May 17, 2023
A Note from Pastor April
Seventh grade was rough.
In the small town of Eureka Springs, Arkansas, all the students in seventh through twelfth grade went to school in the same building. The older students at our school were notorious for picking on the seventh graders.
As a brainy, insecure, and extremely skinny 12-year-old girl, I was an easy target. I’ll never forget the afternoons and evenings spent crying in my bed, wishing that I could be in a body other than my own.
This is probably why I was so nervous at the start of this year when my youngest child started seventh grade. While I was relieved that the oldest students in his building would be eighth graders, I knew how cruel kids can be if you didn’t fit the mold.
As I watched my son and many of his friends navigate the challenges of middle school, I felt a combination of compassion and awe. Some of the hard parts of seventh grade were familiar, but many were new.
The addition of social media, YouTube, and TikTok (just to name a few) adds another layer to what our young people have to navigate while they are sorting through their identity. Their sense of belonging can feel different during the school day than it does after hours when they are chatting and posting online.
On top of this, they’re a generation of young people who have navigated a pandemic and all the layers of what this has meant for their own social and emotional development.
This year, we led a class of seven of our youth through the nine-month process of Confirmation. In the United Methodist church, we baptize children as early as infancy, as we claim their belovedness and belonging long before they are fully able to understand it.
Somewhere between the ages of 12-15 (when they feel ready), we invite them into a season of confirming the faith and commitments their parent(s) or guardian(s) made on their behalf, or perhaps exploring those for the first time.
I can’t tell you what a privilege it was to work with this group of youth. This is an immensely vulnerable age for young people, and I watched this group be honest, loving, and open.
They asked incredibly good and thoughtful questions. (When I showed them Rublev’s Icon of the Holy Trinity, they were still asking questions and exploring things they saw after 45 minutes!).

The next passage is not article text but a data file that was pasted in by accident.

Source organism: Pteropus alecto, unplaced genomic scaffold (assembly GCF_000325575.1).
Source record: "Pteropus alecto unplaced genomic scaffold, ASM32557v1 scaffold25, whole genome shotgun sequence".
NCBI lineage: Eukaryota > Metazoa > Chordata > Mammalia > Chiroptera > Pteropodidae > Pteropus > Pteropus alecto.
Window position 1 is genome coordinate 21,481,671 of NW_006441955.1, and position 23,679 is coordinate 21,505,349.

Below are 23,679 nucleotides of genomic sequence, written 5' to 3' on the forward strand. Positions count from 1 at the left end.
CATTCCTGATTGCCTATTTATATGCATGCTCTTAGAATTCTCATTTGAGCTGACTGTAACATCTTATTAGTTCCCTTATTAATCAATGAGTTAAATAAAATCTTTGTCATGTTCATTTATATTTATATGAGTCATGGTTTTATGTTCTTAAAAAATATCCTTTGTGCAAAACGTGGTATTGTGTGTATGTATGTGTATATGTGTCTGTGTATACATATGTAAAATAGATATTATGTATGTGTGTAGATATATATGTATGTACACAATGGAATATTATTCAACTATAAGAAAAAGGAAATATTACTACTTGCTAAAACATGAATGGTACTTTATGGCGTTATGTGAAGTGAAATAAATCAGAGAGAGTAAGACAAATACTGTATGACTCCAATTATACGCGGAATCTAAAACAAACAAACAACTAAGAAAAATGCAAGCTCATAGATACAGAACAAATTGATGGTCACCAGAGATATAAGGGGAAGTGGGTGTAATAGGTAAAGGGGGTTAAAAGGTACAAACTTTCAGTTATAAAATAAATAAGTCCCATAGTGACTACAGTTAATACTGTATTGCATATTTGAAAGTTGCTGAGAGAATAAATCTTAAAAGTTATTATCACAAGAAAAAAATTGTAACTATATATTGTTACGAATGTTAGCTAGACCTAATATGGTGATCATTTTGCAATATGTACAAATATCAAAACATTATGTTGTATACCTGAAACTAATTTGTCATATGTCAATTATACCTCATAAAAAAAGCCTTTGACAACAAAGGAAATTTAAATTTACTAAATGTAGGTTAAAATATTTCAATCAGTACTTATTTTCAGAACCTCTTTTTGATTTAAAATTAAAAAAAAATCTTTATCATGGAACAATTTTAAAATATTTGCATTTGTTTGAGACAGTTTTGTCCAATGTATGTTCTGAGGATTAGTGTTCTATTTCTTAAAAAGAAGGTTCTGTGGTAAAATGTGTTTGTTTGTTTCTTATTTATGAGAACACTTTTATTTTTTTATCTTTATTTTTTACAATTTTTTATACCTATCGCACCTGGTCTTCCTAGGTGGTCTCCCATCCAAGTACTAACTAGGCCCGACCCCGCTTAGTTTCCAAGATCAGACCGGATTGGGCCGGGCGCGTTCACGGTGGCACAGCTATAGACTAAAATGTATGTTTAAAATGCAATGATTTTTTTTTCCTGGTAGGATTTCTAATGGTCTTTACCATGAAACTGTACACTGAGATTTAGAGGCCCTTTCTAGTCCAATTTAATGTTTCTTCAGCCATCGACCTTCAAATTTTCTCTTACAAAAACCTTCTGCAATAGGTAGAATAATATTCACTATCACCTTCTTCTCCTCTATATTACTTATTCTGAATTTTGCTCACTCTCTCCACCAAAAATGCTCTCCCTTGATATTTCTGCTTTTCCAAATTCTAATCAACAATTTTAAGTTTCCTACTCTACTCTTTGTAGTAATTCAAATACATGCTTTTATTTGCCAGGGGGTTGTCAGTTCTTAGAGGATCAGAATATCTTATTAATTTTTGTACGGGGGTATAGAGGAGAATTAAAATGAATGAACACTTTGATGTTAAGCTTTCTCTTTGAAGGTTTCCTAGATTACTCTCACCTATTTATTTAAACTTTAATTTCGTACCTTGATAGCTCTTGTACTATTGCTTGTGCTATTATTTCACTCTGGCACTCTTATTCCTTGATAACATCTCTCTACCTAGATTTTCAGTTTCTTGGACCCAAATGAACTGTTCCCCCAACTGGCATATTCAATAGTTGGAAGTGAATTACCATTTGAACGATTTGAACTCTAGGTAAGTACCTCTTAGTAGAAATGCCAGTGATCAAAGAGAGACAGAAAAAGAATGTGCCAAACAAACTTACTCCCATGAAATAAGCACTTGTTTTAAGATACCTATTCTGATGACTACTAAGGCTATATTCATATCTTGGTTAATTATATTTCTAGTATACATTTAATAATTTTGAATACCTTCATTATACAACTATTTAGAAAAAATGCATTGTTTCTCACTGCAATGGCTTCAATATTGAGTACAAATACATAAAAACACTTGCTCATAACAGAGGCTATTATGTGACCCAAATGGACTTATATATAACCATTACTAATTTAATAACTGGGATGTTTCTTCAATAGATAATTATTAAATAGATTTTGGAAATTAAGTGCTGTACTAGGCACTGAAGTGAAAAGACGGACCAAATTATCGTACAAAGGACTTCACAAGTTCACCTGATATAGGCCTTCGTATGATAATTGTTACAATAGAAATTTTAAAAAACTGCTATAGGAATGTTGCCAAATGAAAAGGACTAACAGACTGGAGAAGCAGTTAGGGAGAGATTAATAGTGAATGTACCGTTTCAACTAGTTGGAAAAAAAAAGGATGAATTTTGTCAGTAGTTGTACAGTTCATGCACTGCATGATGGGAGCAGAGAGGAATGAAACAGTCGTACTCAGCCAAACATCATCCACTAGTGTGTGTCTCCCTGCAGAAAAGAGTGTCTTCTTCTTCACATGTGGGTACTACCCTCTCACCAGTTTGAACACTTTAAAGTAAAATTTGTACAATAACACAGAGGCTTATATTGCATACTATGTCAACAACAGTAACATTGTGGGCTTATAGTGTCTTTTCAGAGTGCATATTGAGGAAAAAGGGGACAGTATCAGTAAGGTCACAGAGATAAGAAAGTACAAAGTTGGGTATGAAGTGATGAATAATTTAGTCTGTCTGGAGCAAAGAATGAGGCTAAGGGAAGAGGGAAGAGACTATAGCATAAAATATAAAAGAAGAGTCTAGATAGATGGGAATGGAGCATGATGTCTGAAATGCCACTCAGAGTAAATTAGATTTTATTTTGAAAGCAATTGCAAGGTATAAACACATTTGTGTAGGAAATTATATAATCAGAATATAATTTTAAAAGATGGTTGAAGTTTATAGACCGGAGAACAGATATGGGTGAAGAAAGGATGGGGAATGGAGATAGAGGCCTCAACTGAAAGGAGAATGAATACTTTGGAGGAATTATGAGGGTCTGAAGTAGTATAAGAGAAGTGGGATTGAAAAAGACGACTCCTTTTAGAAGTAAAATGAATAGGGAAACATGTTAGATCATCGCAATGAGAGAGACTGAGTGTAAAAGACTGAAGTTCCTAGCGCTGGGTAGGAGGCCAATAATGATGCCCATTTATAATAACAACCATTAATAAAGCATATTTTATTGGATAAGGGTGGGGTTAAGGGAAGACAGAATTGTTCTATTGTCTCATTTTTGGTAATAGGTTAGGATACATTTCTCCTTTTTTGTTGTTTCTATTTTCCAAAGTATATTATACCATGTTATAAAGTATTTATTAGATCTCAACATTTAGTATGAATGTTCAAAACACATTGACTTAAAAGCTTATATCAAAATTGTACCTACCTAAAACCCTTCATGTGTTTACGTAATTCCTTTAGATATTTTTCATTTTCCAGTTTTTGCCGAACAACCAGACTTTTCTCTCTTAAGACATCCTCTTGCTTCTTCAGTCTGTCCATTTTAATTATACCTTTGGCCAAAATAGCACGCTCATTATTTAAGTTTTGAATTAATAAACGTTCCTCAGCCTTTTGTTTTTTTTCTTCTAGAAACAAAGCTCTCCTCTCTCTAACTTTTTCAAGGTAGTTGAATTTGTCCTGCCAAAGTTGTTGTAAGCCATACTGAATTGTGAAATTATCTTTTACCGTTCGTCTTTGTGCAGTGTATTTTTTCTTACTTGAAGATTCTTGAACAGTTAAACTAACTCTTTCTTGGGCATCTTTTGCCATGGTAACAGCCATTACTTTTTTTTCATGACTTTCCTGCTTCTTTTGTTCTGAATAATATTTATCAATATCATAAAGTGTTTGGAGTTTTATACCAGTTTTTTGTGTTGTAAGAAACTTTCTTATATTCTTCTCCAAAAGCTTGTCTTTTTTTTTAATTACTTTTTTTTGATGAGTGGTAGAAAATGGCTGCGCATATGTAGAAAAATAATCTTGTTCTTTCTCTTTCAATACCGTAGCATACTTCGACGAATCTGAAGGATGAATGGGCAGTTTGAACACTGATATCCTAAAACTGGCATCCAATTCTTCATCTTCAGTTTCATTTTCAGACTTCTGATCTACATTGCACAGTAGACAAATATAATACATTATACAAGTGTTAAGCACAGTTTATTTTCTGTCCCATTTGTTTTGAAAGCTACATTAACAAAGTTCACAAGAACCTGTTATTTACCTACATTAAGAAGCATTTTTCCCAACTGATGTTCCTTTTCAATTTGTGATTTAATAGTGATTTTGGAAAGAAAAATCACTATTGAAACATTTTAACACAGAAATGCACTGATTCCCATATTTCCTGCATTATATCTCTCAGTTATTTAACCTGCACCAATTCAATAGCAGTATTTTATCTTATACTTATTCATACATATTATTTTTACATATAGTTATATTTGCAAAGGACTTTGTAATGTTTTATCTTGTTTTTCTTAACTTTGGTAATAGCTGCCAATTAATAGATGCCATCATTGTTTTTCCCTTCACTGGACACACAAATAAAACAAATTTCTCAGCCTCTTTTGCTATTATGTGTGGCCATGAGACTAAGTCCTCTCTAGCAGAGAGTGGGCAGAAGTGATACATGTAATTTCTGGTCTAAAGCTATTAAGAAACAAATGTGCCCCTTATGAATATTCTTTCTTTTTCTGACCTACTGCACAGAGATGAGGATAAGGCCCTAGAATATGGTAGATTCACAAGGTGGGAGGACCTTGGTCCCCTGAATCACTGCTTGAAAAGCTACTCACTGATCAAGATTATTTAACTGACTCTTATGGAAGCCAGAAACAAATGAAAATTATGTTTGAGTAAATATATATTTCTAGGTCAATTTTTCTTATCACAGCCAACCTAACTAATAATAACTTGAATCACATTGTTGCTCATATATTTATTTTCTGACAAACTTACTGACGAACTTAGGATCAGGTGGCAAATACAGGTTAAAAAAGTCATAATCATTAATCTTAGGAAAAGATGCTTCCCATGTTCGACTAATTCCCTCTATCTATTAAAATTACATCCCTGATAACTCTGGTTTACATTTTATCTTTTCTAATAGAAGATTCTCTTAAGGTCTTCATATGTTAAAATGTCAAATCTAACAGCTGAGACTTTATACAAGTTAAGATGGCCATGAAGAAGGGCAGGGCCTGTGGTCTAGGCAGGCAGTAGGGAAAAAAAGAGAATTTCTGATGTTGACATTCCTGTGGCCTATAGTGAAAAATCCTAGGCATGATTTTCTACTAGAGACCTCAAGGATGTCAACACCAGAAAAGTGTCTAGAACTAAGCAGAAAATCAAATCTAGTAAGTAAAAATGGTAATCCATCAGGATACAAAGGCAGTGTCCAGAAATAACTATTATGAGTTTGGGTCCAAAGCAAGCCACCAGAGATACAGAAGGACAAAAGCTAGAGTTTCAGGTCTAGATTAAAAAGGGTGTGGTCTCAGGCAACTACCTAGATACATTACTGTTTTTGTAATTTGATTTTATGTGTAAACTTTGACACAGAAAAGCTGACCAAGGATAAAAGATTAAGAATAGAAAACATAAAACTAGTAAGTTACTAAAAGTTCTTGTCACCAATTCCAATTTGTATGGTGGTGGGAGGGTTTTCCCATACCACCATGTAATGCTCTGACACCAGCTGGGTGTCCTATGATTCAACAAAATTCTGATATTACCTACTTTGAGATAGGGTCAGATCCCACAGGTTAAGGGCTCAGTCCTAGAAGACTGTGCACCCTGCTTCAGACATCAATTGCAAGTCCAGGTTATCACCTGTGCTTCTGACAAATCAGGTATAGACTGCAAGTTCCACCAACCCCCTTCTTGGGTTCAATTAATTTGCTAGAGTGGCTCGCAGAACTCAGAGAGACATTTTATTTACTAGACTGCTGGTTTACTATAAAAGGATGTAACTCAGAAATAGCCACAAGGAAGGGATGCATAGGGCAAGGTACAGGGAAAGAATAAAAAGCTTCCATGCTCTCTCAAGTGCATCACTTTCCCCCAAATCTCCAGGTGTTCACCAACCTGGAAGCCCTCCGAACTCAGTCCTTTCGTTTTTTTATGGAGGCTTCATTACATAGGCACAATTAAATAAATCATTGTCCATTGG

Saying Yes to God
This group genuinely wrestled with the questions of what it means to say yes to God in this complicated world.
As a result, two of them made the important and incredibly mature decision that they weren’t quite ready yet to make the commitments and profess their own faith. What wisdom!
The five young people who are deciding to be confirmed (including one who will also be baptized) have been more thoughtful and discerning than any group I’ve worked with in the past.
This is just a snapshot of the amazing things that have been happening within the lives of the children and youth at HUMC. During these fragile times of life, church has been a place where they can know that they are loved no matter what. They can know that they belong and are valued. They can know that in this place, their questions and insights and gifts will be honored and celebrated.
That’s what this Sunday’s service is all about.
At 10am on Sunday morning, May 21, we will gather in the parking lot in front of the playground and celebrate with our young people.
We will baptize, we will confirm, and we will give out Bibles. We will welcome our next class of 4-year-olds into Godly Play and Faith Kids, our next group of third graders into Faith Finders, and our next group of seventh graders into youth group. Toward the end of the service, it will be our honor to celebrate our high school and college graduates.
The choir will also be singing, and I will share a brief message.
The weather looks to be beautiful, so bring a camping chair or blanket to sit on. (We’ll have folding chairs available also; you can also stay in your car and listen on a dedicated FM radio station.)
In preparation for Sunday, you’ll find some Bibles in our Sanctuary this week with pictures of the seniors next to them and an invitation for you to write a message of love and encouragement. Stop by between now and Sunday (or come early on Sunday) to share a note of encouragement and a prayer in those Bibles so we can send them with all the love of HUMC! (One time the church will be open is tonight for Wednesday Community Supper.)
If you haven’t already signed up to help us with set up or hospitality on Sunday, now is the time.
Let’s love on and support our wonderful young people, as we consider how we also are growing and stretching in our own journeys of faith.
The Rev. April Blaine